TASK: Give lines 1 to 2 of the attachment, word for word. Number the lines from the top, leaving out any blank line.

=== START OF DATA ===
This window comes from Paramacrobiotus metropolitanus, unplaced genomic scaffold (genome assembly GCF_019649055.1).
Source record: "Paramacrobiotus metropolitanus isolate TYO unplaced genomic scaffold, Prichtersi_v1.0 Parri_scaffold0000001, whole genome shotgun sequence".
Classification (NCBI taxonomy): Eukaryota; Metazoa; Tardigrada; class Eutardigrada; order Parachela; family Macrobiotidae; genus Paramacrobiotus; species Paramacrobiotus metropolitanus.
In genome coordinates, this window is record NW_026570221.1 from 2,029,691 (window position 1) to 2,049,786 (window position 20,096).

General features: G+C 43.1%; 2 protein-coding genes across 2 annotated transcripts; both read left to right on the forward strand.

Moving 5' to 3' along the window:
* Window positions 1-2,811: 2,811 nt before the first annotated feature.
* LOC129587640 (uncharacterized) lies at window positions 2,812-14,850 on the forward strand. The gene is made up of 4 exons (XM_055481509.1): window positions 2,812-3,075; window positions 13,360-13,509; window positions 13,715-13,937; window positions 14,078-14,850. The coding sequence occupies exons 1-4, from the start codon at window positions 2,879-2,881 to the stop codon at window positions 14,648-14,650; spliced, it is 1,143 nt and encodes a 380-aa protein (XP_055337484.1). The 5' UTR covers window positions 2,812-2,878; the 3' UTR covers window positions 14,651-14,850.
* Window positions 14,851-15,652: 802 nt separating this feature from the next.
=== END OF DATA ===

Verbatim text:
This window comes from Paramacrobiotus metropolitanus, unplaced genomic scaffold (genome assembly GCF_019649055.1).
Source record: "Paramacrobiotus metropolitanus isolate TYO unplaced genomic scaffold, Prichtersi_v1.0 Parri_scaffold0000001, whole genome shotgun sequence".